I Heard It Before, So It Must Be True

Joseph Goebbels, minister of propaganda for the Nazi German government of the Third Reich, understood the power of repeating falsehoods. “If you tell a lie big enough and keep repeating it,” he asserted, “people will eventually come to believe it.” This phenomenon, pervasive in contemporary politics, advertising, and social media, is known in cognitive psychology as the “illusory truth effect.”

Though multiple studies have found that repeated statements seem more truthful than novel ones, the illusion was thought to be limited to uncertain statements, or those in which people had no other information available, such as prior knowledge.

A recent study published in Psychonomic Bulletin & Review indicates that, contrary to accepted knowledge, belief in all statements, be they plausible or implausible, increases with repetition.

Psychologist Lisa Fazio of Vanderbilt University, in collaboration with David Rand of the Massachusetts Institute of Technology and Gordon Pennycook of the University of Regina, Canada, set out to determine whether the illusory truth effect occurs across levels of plausibility, or whether it applies only to ambiguous statements. To find out, the researchers used computer simulations combined with a large online study, completed via Amazon’s Mechanical Turk large-scale testing system.

Five hundred and three participants evaluated 80 statements, designed to cover the full range of plausibility, from definitely false to definitely true. Examples of highly implausible statements included “Elephants weigh less than ants,” and “The Earth is a perfect square.” Highly plausible statements included “The Sistine chapel's ceiling was painted by Michelangelo,” and “Most Americans have ridden in a vehicle of some sort.”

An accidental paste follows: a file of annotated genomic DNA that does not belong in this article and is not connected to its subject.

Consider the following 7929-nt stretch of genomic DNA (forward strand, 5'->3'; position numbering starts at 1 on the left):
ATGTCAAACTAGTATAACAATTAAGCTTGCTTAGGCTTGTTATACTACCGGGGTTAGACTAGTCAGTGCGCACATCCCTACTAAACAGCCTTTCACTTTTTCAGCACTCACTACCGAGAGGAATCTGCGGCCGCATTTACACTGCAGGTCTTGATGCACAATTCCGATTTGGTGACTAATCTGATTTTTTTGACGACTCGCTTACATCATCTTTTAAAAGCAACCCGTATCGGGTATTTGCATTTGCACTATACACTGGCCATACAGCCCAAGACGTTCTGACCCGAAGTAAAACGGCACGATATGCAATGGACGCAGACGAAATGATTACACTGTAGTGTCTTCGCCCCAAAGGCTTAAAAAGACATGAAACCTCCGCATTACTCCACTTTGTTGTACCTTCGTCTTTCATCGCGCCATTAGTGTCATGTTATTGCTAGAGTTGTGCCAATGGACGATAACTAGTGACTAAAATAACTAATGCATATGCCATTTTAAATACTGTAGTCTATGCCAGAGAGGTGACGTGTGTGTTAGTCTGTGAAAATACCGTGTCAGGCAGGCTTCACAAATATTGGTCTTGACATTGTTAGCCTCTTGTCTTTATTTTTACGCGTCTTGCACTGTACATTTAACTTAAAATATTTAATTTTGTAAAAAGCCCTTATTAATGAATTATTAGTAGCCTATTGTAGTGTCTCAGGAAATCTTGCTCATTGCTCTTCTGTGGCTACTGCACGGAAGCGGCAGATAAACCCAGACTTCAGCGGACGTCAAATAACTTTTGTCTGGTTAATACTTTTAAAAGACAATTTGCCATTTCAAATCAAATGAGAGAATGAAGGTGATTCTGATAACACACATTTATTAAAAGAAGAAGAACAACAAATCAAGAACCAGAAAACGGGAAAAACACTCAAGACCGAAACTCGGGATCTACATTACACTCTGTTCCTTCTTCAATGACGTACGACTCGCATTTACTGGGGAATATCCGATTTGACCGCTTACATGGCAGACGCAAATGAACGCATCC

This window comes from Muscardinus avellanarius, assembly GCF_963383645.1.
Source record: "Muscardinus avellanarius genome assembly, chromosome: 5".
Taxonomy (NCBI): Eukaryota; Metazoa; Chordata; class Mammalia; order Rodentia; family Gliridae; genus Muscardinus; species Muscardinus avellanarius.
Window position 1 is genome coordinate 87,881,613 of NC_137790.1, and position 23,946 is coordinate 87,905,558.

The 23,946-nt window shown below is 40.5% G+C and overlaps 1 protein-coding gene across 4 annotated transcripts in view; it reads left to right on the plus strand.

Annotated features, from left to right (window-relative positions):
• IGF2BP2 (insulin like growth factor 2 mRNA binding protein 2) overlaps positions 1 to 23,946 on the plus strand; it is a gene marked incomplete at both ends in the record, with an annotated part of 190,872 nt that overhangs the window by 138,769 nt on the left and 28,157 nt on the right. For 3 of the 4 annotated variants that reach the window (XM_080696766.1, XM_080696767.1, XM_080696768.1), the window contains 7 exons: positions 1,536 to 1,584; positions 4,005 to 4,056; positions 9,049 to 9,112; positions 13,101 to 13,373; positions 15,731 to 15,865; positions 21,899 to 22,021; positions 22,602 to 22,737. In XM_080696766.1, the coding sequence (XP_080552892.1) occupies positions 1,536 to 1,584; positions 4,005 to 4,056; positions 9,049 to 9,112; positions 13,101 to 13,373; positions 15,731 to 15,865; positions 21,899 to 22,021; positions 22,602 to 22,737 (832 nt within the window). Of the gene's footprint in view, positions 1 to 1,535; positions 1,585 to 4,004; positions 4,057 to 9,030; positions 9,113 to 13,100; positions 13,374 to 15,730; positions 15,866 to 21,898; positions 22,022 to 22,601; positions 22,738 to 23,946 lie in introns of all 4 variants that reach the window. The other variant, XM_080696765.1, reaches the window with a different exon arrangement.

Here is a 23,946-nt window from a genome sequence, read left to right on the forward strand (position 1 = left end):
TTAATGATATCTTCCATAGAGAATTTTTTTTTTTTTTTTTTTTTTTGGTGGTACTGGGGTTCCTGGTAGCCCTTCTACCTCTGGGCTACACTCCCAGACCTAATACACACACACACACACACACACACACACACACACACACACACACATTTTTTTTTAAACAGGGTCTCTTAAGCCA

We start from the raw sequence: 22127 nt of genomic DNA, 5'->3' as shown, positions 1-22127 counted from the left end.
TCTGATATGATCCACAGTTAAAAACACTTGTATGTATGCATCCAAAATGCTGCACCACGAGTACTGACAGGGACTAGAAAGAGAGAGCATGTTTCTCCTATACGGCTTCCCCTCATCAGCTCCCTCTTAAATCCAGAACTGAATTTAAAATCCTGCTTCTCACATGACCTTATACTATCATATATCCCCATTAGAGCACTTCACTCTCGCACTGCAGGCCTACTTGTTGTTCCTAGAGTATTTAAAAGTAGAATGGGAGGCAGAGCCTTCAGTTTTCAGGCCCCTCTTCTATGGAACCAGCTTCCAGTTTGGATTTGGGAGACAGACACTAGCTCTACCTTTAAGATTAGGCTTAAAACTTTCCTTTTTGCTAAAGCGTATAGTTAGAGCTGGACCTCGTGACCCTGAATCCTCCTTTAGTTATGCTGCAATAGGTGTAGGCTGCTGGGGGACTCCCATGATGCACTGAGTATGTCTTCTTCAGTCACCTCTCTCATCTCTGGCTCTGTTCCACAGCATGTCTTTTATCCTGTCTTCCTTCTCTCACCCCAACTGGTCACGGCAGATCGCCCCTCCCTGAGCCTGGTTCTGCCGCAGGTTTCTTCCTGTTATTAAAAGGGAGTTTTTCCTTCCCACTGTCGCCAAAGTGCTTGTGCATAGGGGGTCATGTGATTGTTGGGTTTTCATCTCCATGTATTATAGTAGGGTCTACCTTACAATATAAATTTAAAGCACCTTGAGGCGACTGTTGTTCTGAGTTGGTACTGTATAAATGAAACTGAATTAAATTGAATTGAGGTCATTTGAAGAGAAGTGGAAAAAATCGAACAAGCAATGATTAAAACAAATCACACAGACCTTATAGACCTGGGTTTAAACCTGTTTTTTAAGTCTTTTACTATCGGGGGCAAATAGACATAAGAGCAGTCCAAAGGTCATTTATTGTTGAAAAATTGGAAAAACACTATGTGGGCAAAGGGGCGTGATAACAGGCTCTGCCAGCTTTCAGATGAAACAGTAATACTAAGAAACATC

The experiment started with an “exposure phase,” in which 40 of the 80 statements were presented individually to participants, who simply indicated how interesting each statement was on a scale of 1 to 6. Participants then began the “truth rating phase,” in which they had to judge if each of the 80 statements (half of which they saw previously in the exposure phase) were true or not true. The experimenters informed participants that some of the statements were true and others false and that some of the statements would be repeated from the prior task.

As predicted, the results showed that repeated statements were more likely to be rated as true than novel statements. Further, even though the illusory truth effect was much more easily observed in the middle of the plausibility spectrum than at either extreme, the data did not suggest a significant asymmetry in the relationship between plausibility and the magnitude of the illusory truth effect. In other words, the results were consistent with a consistent boost to belief across all levels of plausibility.

The implications for daily life, where consumers of news and products are often repeatedly exposed to both plausible and implausible falsehoods, is that even patent lies may slowly become more credible, provided enough repetition. Considering this vulnerability, it becomes critically important to not repeat falsehoods, even while we attempt to debunk them—lest we legitimize lies by reiteration itself.

( scientificamerican.com ) 

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